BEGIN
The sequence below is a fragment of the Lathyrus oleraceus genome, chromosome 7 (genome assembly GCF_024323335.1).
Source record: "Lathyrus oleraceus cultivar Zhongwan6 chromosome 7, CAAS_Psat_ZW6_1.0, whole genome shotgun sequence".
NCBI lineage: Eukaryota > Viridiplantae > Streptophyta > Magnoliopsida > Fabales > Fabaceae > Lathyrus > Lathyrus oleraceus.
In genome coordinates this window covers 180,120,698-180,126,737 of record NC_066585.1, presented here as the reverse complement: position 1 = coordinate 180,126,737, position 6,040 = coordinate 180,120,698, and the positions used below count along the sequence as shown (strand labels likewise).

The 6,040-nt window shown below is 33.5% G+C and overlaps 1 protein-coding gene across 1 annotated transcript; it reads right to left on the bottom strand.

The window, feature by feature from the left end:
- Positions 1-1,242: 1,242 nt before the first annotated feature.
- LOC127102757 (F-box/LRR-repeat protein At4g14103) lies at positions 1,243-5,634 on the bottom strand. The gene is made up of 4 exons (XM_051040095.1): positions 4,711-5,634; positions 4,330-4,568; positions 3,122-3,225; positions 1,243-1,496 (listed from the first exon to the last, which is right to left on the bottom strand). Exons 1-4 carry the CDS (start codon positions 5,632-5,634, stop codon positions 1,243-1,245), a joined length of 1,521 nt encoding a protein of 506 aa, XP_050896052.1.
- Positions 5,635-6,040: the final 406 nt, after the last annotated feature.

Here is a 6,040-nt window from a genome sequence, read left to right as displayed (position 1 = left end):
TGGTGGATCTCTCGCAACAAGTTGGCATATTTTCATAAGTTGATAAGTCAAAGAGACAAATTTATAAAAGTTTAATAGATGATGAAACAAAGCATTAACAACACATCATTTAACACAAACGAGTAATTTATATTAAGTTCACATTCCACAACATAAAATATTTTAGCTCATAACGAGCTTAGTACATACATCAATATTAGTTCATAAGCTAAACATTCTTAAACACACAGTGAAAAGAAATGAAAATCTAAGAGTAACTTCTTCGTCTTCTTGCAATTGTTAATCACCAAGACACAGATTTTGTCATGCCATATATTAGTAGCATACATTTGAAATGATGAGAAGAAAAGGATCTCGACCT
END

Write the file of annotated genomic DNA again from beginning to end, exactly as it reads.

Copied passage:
The sequence below is a fragment of the Lathyrus oleraceus genome, chromosome 7 (genome assembly GCF_024323335.1).
Source record: "Lathyrus oleraceus cultivar Zhongwan6 chromosome 7, CAAS_Psat_ZW6_1.0, whole genome shotgun sequence".
NCBI lineage: Eukaryota > Viridiplantae > Streptophyta > Magnoliopsida > Fabales > Fabaceae > Lathyrus > Lathyrus oleraceus.
In genome coordinates this window covers 180,120,698-180,126,737 of record NC_066585.1, presented here as the reverse complement: position 1 = coordinate 180,126,737, position 6,040 = coordinate 180,120,698, and the positions used below count along the sequence as shown (strand labels likewise).

The 6,040-nt window shown below is 33.5% G+C and overlaps 1 protein-coding gene across 1 annotated transcript; it reads right to left on the bottom strand.

The window, feature by feature from the left end:
- Positions 1-1,242: 1,242 nt before the first annotated feature.
- LOC127102757 (F-box/LRR-repeat protein At4g14103) lies at positions 1,243-5,634 on the bottom strand. The gene is made up of 4 exons (XM_051040095.1): positions 4,711-5,634; positions 4,330-4,568; positions 3,122-3,225; positions 1,243-1,496 (listed from the first exon to the last, which is right to left on the bottom strand). Exons 1-4 carry the CDS (start codon positions 5,632-5,634, stop codon positions 1,243-1,245), a joined length of 1,521 nt encoding a protein of 506 aa, XP_050896052.1.
- Positions 5,635-6,040: the final 406 nt, after the last annotated feature.

Here is a 6,040-nt window from a genome sequence, read left to right as displayed (position 1 = left end):
TGGTGGATCTCTCGCAACAAGTTGGCATATTTTCATAAGTTGATAAGTCAAAGAGACAAATTTATAAAAGTTTAATAGATGATGAAACAAAGCATTAACAACACATCATTTAACACAAACGAGTAATTTATATTAAGTTCACATTCCACAACATAAAATATTTTAGCTCATAACGAGCTTAGTACATACATCAATATTAGTTCATAAGCTAAACATTCTTAAACACACAGTGAAAAGAAATGAAAATCTAAGAGTAACTTCTTCGTCTTCTTGCAATTGTTAATCACCAAGACACAGATTTTGTCATGCCATATATTAGTAGCATACATTTGAAATGATGAGAAGAAAAGGATCTCGACCT